An example of a basis for $\mathbb{R}^n$ is the set of all open balls of positive real radius centered at every point in $\mathbb{R}^n$. This basis has a cardinality $\left| \mathbb{R}^n \times \mathbb{R} \right| = \left|\mathbb{R}\right|$. However, there exists a basis for $\mathbb{R}^n$ which has only countably many elements: the set of all open balls of rational radius centered at points in $\mathbb{Q}^n$. This has cardinality $\left| \mathbb{Q}^n \times \mathbb{Q} \right| = \left| \mathbb{Q} \right|$ and hence is countable. Therefore $\mathbb{R}^n$ is second countable, since it has a countable base. Topological spaces with this property have a number of nice properties. For instance, if $M$ is second countable: $$\boxed{M \text{ has a countable dense subset}}$$ One can construct such a countable dense subset $D$ by simply selecting one element from each basis set: $$D = \{ \text{select one } x_n \in B_n \ : \ B_n \in \mathscr{B} \}$$ This guarantees that every open set $U \in \tau_M$ contains an element of $D$, and so every point in $M$ is an adherent point of $D$. The closure of $D$ is therefore $M$, and $D$ is countable because $\mathscr{B}$ is countable.

## Locally Euclidean of dimension $n$

This means that every point of $M$ has a neighborhood that is homeomorphic to an open subset of $\mathbb{R}^n$. This is maybe the most important property of topological manifolds. The existence of these homeomorphisms allows you to import lots of topological structure from $\mathbb{R}^n$ into $M$. Recall that a homeomorphism between two topological spaces $X$ and $Y$ is a bijection $\varphi : X \rightarrow Y$ which is continuous, and for which $\varphi^{-1}: Y \rightarrow X$ is continuous. From the definition of continuity, one can see that such a function gives a bijection between the open sets of $X$ and $Y$. Since topological properties are defined in terms of the open sets, this means that the two homeomorphic spaces $X$ and $Y$ will share topological properties. If two spaces are homeomorphic, they are:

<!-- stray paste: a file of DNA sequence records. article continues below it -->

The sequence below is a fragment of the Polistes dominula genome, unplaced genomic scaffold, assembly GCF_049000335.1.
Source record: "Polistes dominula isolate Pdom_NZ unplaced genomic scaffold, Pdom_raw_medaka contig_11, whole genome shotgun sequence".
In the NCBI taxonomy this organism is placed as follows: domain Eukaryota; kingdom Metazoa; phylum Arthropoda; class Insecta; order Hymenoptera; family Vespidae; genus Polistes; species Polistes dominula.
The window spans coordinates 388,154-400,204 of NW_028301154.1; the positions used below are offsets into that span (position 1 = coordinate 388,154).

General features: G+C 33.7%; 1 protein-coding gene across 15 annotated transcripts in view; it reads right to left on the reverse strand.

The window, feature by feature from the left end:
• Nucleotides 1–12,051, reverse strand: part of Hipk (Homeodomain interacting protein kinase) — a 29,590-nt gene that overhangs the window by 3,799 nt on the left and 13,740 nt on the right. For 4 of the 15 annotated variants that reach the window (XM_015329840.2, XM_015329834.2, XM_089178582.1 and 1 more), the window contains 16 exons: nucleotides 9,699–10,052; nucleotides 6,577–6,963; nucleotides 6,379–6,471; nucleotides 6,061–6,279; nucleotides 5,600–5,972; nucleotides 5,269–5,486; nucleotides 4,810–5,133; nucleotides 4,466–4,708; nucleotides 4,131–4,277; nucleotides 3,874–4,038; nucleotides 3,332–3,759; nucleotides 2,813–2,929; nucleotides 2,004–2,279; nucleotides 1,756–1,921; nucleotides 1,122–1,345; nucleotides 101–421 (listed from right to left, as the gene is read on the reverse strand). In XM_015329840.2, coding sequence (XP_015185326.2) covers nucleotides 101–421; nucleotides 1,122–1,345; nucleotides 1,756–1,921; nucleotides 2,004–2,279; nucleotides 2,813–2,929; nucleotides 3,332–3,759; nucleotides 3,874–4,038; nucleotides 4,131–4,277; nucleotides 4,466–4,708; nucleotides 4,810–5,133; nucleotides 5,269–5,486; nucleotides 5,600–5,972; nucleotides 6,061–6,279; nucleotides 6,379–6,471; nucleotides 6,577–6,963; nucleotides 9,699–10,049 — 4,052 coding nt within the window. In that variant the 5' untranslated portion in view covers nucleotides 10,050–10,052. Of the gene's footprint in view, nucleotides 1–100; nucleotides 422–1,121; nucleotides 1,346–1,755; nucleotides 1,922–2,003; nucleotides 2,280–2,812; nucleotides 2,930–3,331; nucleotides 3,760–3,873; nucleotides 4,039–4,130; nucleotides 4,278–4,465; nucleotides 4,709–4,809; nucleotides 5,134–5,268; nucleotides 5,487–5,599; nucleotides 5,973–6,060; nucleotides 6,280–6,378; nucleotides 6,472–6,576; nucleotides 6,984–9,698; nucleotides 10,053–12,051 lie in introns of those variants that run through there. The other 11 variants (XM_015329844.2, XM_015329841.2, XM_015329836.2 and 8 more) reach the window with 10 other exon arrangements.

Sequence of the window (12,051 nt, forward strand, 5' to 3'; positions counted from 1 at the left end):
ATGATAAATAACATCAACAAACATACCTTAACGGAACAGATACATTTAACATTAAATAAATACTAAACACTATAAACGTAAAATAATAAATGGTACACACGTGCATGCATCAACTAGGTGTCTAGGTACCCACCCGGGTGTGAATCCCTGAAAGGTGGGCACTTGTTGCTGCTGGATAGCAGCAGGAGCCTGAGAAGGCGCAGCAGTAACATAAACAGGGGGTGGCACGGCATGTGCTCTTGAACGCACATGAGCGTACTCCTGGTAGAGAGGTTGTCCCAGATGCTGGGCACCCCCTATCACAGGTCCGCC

1. Both compact or neither compact
2. Both Hausdorff or neither Hausdorff
3. Both connected or neither connected
We can now provide a rough sketch for why topological manifolds are metrizable (there exists a metric which induces their topology). Urysohn's metrization theorem states that Hausdorff, second-countable, regular spaces are metrizable (recall that a regular space is one for which any closed set $C$ and a point $p$ not in $C$ admit disjoint open neighborhoods). It turns out that spaces which are Hausdorff and locally compact are regular. Recall that locally compact means that every point in the space has a compact neighborhood. Consider some point $p \in M$. Since $M$ is locally Euclidean of dimension $n$, there exists some neighborhood $U$ of $p$ homeomorphic to an open set $\hat{U} \in \mathbb{R}^n$. Consider the point $\varphi(p) \in \mathbb{R}^n$. Since $\hat{U}$ is open, there is some open ball $B_\epsilon(\varphi(p))$ contained in $\hat{U}$, and inside of this we can find a closed ball $\overline{B}_{\epsilon/2}(\varphi(p))$, which is compact by the Heine-Borel theorem. Then: $$\varphi^{-1}\left( \overline{B}_{\epsilon/2}(\varphi(p))\right)$$ is a compact set in $U$ containing $p$. We have essentially used the fact that $\mathbb{R}^n$ is locally compact to conclude that $M$ is locally compact. Since $M$ is locally compact, and therefore regular, by Urysohn's metrization theorem, all topological manifolds are metrizable!